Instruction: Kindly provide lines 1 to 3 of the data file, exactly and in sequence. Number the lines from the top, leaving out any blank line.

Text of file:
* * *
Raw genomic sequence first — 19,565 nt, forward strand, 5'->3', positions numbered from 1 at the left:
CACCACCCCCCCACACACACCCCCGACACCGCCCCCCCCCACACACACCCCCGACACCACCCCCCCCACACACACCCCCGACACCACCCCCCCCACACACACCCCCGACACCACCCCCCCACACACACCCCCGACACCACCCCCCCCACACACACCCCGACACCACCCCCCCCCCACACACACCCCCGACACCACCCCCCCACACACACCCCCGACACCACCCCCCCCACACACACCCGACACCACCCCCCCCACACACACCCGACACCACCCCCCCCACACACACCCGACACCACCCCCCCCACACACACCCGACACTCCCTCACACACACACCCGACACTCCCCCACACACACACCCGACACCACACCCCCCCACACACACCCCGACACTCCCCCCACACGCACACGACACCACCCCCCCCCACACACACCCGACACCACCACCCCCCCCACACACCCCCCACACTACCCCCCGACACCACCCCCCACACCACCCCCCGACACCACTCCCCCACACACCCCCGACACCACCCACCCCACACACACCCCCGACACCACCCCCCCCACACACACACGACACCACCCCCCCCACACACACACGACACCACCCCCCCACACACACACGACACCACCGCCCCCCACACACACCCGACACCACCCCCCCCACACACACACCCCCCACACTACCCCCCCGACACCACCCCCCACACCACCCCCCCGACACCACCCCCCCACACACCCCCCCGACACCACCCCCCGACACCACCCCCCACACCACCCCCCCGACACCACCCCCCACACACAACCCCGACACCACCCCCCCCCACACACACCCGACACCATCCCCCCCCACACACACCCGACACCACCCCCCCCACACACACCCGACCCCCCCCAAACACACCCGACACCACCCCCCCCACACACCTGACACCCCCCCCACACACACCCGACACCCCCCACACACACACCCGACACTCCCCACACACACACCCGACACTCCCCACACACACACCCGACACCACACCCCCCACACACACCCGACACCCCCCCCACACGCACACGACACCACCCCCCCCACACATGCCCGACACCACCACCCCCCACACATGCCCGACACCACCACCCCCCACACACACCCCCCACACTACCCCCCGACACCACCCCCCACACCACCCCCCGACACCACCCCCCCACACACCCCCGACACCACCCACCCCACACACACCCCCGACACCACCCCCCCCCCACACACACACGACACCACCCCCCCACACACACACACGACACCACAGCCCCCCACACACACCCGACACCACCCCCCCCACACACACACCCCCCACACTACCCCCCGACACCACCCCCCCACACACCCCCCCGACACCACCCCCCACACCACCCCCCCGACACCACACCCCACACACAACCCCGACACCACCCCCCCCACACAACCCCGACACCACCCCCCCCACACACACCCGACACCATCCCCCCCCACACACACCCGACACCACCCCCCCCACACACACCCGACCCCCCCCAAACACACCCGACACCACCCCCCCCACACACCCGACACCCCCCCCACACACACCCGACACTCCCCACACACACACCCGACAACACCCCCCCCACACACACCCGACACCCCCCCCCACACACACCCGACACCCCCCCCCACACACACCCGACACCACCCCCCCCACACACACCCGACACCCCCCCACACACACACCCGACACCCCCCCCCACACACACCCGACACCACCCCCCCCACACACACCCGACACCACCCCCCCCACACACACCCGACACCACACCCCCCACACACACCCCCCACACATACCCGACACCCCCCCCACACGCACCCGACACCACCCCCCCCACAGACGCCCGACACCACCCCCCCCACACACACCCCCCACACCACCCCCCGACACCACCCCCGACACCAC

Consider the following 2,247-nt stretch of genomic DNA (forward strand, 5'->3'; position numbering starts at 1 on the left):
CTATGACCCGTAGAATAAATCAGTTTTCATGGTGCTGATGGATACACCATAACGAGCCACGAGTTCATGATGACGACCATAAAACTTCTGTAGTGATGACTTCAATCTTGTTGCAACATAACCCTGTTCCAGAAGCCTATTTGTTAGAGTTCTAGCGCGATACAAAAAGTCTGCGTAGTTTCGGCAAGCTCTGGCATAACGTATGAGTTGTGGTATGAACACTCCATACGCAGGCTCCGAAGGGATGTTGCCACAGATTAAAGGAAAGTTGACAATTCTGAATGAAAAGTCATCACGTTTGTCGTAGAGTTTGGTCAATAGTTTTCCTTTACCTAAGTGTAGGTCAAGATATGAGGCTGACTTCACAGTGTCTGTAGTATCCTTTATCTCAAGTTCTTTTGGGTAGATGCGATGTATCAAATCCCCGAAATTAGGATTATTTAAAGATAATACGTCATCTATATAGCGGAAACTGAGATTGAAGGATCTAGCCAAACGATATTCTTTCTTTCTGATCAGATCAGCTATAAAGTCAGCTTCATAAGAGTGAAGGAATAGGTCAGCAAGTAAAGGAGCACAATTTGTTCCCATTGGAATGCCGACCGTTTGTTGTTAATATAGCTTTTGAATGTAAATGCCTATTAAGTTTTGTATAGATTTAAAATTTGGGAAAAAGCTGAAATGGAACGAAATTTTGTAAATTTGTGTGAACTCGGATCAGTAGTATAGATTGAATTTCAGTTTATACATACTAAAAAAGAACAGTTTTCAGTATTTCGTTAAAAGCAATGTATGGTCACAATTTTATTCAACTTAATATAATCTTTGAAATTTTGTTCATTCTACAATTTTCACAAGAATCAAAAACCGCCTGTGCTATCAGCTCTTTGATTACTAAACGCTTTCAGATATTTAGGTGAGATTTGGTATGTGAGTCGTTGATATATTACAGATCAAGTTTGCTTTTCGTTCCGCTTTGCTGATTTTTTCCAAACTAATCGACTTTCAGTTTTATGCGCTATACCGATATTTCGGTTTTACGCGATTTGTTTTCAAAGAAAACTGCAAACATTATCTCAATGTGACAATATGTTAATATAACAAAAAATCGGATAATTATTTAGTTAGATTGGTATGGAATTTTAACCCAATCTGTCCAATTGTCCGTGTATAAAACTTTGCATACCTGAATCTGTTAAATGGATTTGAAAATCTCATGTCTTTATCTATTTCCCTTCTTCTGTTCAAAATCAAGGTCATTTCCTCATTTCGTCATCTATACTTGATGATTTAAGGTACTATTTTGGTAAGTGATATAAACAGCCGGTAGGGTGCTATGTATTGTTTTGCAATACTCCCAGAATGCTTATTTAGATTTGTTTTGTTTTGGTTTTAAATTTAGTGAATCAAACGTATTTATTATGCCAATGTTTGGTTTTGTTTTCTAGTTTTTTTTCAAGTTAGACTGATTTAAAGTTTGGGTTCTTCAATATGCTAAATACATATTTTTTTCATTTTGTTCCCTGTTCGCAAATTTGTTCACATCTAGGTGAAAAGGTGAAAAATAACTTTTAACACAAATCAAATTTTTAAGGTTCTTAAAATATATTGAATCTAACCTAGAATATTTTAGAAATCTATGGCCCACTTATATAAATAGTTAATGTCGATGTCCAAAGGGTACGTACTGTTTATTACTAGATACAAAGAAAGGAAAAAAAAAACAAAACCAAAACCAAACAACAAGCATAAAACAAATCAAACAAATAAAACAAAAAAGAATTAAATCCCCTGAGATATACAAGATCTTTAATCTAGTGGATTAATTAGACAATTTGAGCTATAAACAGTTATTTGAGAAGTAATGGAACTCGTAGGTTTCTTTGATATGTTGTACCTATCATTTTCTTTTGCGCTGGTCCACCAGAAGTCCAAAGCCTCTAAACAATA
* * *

Raw genomic sequence first — 19,565 nt, forward strand, 5'->3', positions numbered from 1 at the left:
CACCACCCCCCCACACACACCCCCGACACCGCCCCCCCCCACACACACCCCCGACACCACCCCCCCCACACACACCCCCGACACCACCCCCCCCACACACACCCCCGACACCACCCCCCCACACACACCCCCGACACCACCCCCCCCACACACACCCCGACACCACCCCCCCCCCACACACACCCCCGACACCACCCCCCCACACACACCCCCGACACCACCCCCCCCACACACACCCGACACCACCCCCCCCACACACACCCGACACCACCCCCCCCACACACACCCGACACCACCCCCCCCACACACACCCGACACTCCCTCACACACACACCCGACACTCCCCCACACACACACCCGACACCACACCCCCCCACACACACCCCGACACTCCCCCCACACGCACACGACACCACCCCCCCCCACACACACCCGACACCACCACCCCCCCCACACACCCCCCACACTACCCCCCGACACCACCCCCCACACCACCCCCCGACACCACTCCCCCACACACCCCCGACACCACCCACCCCACACACACCCCCGACACCACCCCCCCCACACACACACGACACCACCCCCCCCACACACACACGACACCACCCCCCCACACACACACGACACCACCGCCCCCCACACACACCCGACACCACCCCCCCCACACACACACCCCCCACACTACCCCCCCGACACCACCCCCCACACCACCCCCCCGACACCACCCCCCCACACACCCCCCCGACACCACCCCCCGACACCACCCCCCACACCACCCCCCCGACACCACCCCCCACACACAACCCCGACACCACCCCCCCCCACACACACCCGACACCATCCCCCCCCACACACACCCGACACCACCCCCCCCACACACACCCGACCCCCCCCAAACACACCCGACACCACCCCCCCCACACACCTGACACCCCCCCCACACACACCCGACACCCCCCACACACACACCCGACACTCCCCACACACACACCCGACACTCCCCACACACACACCCGACACCACACCCCCCACACACACCCGACACCCCCCCCACACGCACACGACACCACCCCCCCCACACATGCCCGACACCACCACCCCCCACACATGCCCGACACCACCACCCCCCACACACACCCCCCACACTACCCCCCGACACCACCCCCCACACCACCCCCCGACACCACCCCCCCACACACCCCCGACACCACCCACCCCACACACACCCCCGACACCACCCCCCCCCCACACACACACGACACCACCCCCCCACACACACACACGACACCACAGCCCCCCACACACACCCGACACCACCCCCCCCACACACACACCCCCCACACTACCCCCCGACACCACCCCCCCACACACCCCCCCGACACCACCCCCCACACCACCCCCCCGACACCACACCCCACACACAACCCCGACACCACCCCCCCCACACAACCCCGACACCACCCCCCCCACACACACCCGACACCATCCCCCCCCACACACACCCGACACCACCCCCCCCACACACACCCGACCCCCCCCAAACACACCCGACACCACCCCCCCCACACACCCGACACCCCCCCCACACACACCCGACACTCCCCACACACACACCCGACAACACCCCCCCCACACACACCCGACACCCCCCCCCACACACACCCGACACCCCCCCCCACACACACCCGACACCACCCCCCCCACACACACCCGACACCCCCCCACACACACACCCGACACCCCCCCCCACACACACCCGACACCACCCCCCCCACACACACCCGACACCACCCCCCCCACACACACCCGACACCACACCCCCCACACACACCCCCCACACATACCCGACACCCCCCCCACACGCACCCGACACCACCCCCCCCACAGACGCCCGACACCACCCCCCCCACACACACCCCCCACACCACCCCCCGACACCACCCCCGACACCAC

Consider the following 2,247-nt stretch of genomic DNA (forward strand, 5'->3'; position numbering starts at 1 on the left):